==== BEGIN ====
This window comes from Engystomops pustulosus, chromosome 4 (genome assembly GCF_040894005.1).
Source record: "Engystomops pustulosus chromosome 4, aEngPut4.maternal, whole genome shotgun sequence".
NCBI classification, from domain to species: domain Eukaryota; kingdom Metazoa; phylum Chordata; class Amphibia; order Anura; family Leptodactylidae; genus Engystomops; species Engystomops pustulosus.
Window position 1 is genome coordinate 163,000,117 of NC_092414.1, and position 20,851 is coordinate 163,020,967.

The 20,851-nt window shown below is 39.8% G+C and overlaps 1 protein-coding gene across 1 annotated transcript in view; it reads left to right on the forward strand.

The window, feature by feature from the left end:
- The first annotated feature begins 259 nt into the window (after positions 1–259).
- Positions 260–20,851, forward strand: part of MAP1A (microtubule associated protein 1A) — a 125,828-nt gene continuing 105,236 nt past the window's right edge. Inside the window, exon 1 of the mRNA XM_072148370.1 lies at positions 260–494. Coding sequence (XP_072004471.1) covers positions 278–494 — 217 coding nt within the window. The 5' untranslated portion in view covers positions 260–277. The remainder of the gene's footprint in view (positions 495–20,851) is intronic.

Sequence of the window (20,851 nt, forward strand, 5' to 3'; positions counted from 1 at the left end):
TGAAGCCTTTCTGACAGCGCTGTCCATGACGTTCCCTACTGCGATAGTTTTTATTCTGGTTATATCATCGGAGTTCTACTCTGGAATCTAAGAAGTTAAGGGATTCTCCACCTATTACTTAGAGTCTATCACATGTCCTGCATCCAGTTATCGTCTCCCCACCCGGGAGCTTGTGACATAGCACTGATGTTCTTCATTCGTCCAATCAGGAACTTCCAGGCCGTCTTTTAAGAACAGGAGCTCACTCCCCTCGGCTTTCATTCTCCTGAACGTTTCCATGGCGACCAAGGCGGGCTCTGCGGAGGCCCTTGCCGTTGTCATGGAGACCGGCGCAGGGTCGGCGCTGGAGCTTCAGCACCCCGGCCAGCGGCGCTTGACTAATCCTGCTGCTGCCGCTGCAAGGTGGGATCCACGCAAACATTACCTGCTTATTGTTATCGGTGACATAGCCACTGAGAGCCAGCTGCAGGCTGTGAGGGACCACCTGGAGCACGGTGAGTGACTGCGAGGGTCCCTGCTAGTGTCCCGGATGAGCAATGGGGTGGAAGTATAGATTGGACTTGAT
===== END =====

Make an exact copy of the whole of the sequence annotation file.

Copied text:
This window comes from Engystomops pustulosus, chromosome 4 (genome assembly GCF_040894005.1).
Source record: "Engystomops pustulosus chromosome 4, aEngPut4.maternal, whole genome shotgun sequence".
NCBI classification, from domain to species: domain Eukaryota; kingdom Metazoa; phylum Chordata; class Amphibia; order Anura; family Leptodactylidae; genus Engystomops; species Engystomops pustulosus.
Window position 1 is genome coordinate 163,000,117 of NC_092414.1, and position 20,851 is coordinate 163,020,967.

The 20,851-nt window shown below is 39.8% G+C and overlaps 1 protein-coding gene across 1 annotated transcript in view; it reads left to right on the forward strand.

The window, feature by feature from the left end:
- The first annotated feature begins 259 nt into the window (after positions 1–259).
- Positions 260–20,851, forward strand: part of MAP1A (microtubule associated protein 1A) — a 125,828-nt gene continuing 105,236 nt past the window's right edge. Inside the window, exon 1 of the mRNA XM_072148370.1 lies at positions 260–494. Coding sequence (XP_072004471.1) covers positions 278–494 — 217 coding nt within the window. The 5' untranslated portion in view covers positions 260–277. The remainder of the gene's footprint in view (positions 495–20,851) is intronic.

Sequence of the window (20,851 nt, forward strand, 5' to 3'; positions counted from 1 at the left end):
TGAAGCCTTTCTGACAGCGCTGTCCATGACGTTCCCTACTGCGATAGTTTTTATTCTGGTTATATCATCGGAGTTCTACTCTGGAATCTAAGAAGTTAAGGGATTCTCCACCTATTACTTAGAGTCTATCACATGTCCTGCATCCAGTTATCGTCTCCCCACCCGGGAGCTTGTGACATAGCACTGATGTTCTTCATTCGTCCAATCAGGAACTTCCAGGCCGTCTTTTAAGAACAGGAGCTCACTCCCCTCGGCTTTCATTCTCCTGAACGTTTCCATGGCGACCAAGGCGGGCTCTGCGGAGGCCCTTGCCGTTGTCATGGAGACCGGCGCAGGGTCGGCGCTGGAGCTTCAGCACCCCGGCCAGCGGCGCTTGACTAATCCTGCTGCTGCCGCTGCAAGGTGGGATCCACGCAAACATTACCTGCTTATTGTTATCGGTGACATAGCCACTGAGAGCCAGCTGCAGGCTGTGAGGGACCACCTGGAGCACGGTGAGTGACTGCGAGGGTCCCTGCTAGTGTCCCGGATGAGCAATGGGGTGGAAGTATAGATTGGACTTGAT